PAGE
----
First thing to think about is the current market value of the home and your equity in it. That’s important because if you got a loan a few years ago, credit conditions have changed dramatically and you may not be happy with the loan options available to you right now, even if the rates are low. For example, if you have two trusts on your current home loan (popular a few years ago in order to avoid paying Private Mortgage Insurance) then that option is no longer available. Banks are requiring private mortgage insurance for anything higher than 80% Loan-To-Value (LTV) – in other words, unless you have 20% equity in your home, you will be required to get one loan and pay the PMI. Second trusts are no longer available in almost any situation. In fact, it’s rare to find a bank willing to lend more than 90% of the current market value of the home, which becomes an issue if your home has depreciated in value. So if you have two trusts it may not be as lucrative for you to refinance as you think, even with lower rates. Similarly, if the home has depreciated at all then you may run into issues as well because your LTV has changed and you will have to pony up some big cash to make up the difference in your "underwater" home.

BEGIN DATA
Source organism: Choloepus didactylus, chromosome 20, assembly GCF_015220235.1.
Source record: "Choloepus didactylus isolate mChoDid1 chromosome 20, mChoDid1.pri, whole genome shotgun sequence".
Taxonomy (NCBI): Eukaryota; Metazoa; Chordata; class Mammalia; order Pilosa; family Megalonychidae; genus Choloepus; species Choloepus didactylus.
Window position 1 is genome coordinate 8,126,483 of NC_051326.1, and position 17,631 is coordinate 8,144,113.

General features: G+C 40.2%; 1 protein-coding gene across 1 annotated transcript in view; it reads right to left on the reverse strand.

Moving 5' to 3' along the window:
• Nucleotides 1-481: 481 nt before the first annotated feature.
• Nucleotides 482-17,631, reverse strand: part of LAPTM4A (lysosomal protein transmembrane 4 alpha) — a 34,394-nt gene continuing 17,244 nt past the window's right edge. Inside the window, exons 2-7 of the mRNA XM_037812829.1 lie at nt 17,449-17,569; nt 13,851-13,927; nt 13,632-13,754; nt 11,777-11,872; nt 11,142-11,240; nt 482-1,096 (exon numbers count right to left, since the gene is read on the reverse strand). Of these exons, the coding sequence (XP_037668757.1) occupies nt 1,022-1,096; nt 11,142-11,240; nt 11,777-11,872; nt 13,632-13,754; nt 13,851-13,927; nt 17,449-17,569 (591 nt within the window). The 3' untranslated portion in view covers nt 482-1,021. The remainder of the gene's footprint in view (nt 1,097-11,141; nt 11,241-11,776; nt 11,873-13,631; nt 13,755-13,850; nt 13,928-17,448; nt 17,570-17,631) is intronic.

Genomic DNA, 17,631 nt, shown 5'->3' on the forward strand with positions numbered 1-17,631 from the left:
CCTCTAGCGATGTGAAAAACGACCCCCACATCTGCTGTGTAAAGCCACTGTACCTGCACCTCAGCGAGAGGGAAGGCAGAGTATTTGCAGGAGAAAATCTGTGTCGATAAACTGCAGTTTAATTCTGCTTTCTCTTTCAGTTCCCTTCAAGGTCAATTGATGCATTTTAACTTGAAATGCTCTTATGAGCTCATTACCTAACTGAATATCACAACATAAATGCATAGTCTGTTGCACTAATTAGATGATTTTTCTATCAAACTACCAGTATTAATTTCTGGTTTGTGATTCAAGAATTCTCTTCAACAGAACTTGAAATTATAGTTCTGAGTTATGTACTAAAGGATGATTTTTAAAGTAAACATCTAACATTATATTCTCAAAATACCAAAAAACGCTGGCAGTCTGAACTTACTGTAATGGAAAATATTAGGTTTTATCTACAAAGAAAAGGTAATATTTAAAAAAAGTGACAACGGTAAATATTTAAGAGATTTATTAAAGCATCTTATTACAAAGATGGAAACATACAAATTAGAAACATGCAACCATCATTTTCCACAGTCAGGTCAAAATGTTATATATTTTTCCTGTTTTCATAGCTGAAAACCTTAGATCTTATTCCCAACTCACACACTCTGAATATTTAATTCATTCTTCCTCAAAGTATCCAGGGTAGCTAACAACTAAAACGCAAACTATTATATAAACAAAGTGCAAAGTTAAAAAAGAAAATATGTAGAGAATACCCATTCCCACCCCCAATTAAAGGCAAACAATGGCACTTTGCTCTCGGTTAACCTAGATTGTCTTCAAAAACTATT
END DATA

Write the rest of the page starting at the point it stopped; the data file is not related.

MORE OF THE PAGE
Let’s take an example: Let’s say you bought a home at $400K with $20K down. Let’s say further that now it’s worth $390K. (The bank will require you to pay for a non-refundable appraisal, which costs about $350-400, to justify the current value of the home before you refinance. And the bank has to choose the appraiser, so don’t bother paying for one on your own and then shopping it around.) The bank may only be willing to lend 90% of that amount (depending on your credit and other factors), or $351K. But you only have $20K equity in the property and still owe $380K. That means in order to finance you have to come up with the difference of $380K-$351K = $29K PLUS your closing costs (similar to costs when you first purchased, and includes county fees, lender fees, title fees, etc.)